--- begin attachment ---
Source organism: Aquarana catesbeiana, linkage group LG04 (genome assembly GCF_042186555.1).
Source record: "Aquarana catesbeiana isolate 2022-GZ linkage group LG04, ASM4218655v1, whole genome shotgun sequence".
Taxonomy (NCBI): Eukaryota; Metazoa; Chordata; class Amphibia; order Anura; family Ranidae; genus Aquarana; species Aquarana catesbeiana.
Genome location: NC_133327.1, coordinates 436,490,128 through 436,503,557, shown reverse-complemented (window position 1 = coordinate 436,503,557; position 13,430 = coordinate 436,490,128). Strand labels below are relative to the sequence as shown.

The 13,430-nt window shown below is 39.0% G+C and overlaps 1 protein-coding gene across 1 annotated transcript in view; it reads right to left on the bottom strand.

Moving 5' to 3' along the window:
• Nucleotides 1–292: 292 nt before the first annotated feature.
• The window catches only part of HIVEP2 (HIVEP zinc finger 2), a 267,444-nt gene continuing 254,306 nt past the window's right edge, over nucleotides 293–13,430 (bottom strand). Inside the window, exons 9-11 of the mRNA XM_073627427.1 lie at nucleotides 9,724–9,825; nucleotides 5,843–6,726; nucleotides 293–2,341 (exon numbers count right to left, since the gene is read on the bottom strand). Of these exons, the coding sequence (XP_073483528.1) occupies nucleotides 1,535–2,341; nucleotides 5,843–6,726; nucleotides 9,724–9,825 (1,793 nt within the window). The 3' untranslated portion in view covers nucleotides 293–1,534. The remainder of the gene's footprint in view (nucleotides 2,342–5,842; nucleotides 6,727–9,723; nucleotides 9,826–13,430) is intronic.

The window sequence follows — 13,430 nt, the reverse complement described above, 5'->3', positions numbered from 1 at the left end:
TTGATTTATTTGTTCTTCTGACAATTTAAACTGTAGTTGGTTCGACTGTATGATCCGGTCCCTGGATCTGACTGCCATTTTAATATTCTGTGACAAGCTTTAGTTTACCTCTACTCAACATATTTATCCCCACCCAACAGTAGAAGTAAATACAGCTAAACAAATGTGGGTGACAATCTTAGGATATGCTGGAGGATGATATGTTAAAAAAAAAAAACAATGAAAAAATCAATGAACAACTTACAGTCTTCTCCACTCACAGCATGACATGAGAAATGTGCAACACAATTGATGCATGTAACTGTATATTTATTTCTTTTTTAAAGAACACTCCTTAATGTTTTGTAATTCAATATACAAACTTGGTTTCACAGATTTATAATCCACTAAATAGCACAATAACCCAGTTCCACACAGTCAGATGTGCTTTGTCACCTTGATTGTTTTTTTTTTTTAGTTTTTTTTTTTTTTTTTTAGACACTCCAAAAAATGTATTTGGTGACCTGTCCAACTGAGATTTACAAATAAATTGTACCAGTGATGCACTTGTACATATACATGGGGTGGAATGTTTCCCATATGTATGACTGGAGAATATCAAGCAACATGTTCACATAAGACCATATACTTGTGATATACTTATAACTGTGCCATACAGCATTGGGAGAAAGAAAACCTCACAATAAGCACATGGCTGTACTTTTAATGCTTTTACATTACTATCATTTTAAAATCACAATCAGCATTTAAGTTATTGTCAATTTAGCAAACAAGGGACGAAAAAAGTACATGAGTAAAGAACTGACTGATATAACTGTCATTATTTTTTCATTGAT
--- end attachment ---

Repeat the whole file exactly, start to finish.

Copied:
Source organism: Aquarana catesbeiana, linkage group LG04 (genome assembly GCF_042186555.1).
Source record: "Aquarana catesbeiana isolate 2022-GZ linkage group LG04, ASM4218655v1, whole genome shotgun sequence".
Taxonomy (NCBI): Eukaryota; Metazoa; Chordata; class Amphibia; order Anura; family Ranidae; genus Aquarana; species Aquarana catesbeiana.
Genome location: NC_133327.1, coordinates 436,490,128 through 436,503,557, shown reverse-complemented (window position 1 = coordinate 436,503,557; position 13,430 = coordinate 436,490,128). Strand labels below are relative to the sequence as shown.

The 13,430-nt window shown below is 39.0% G+C and overlaps 1 protein-coding gene across 1 annotated transcript in view; it reads right to left on the bottom strand.

Moving 5' to 3' along the window:
• Nucleotides 1–292: 292 nt before the first annotated feature.
• The window catches only part of HIVEP2 (HIVEP zinc finger 2), a 267,444-nt gene continuing 254,306 nt past the window's right edge, over nucleotides 293–13,430 (bottom strand). Inside the window, exons 9-11 of the mRNA XM_073627427.1 lie at nucleotides 9,724–9,825; nucleotides 5,843–6,726; nucleotides 293–2,341 (exon numbers count right to left, since the gene is read on the bottom strand). Of these exons, the coding sequence (XP_073483528.1) occupies nucleotides 1,535–2,341; nucleotides 5,843–6,726; nucleotides 9,724–9,825 (1,793 nt within the window). The 3' untranslated portion in view covers nucleotides 293–1,534. The remainder of the gene's footprint in view (nucleotides 2,342–5,842; nucleotides 6,727–9,723; nucleotides 9,826–13,430) is intronic.

The window sequence follows — 13,430 nt, the reverse complement described above, 5'->3', positions numbered from 1 at the left end:
TTGATTTATTTGTTCTTCTGACAATTTAAACTGTAGTTGGTTCGACTGTATGATCCGGTCCCTGGATCTGACTGCCATTTTAATATTCTGTGACAAGCTTTAGTTTACCTCTACTCAACATATTTATCCCCACCCAACAGTAGAAGTAAATACAGCTAAACAAATGTGGGTGACAATCTTAGGATATGCTGGAGGATGATATGTTAAAAAAAAAAAACAATGAAAAAATCAATGAACAACTTACAGTCTTCTCCACTCACAGCATGACATGAGAAATGTGCAACACAATTGATGCATGTAACTGTATATTTATTTCTTTTTTAAAGAACACTCCTTAATGTTTTGTAATTCAATATACAAACTTGGTTTCACAGATTTATAATCCACTAAATAGCACAATAACCCAGTTCCACACAGTCAGATGTGCTTTGTCACCTTGATTGTTTTTTTTTTTTAGTTTTTTTTTTTTTTTTTTAGACACTCCAAAAAATGTATTTGGTGACCTGTCCAACTGAGATTTACAAATAAATTGTACCAGTGATGCACTTGTACATATACATGGGGTGGAATGTTTCCCATATGTATGACTGGAGAATATCAAGCAACATGTTCACATAAGACCATATACTTGTGATATACTTATAACTGTGCCATACAGCATTGGGAGAAAGAAAACCTCACAATAAGCACATGGCTGTACTTTTAATGCTTTTACATTACTATCATTTTAAAATCACAATCAGCATTTAAGTTATTGTCAATTTAGCAAACAAGGGACGAAAAAAGTACATGAGTAAAGAACTGACTGATATAACTGTCATTATTTTTTCATTGAT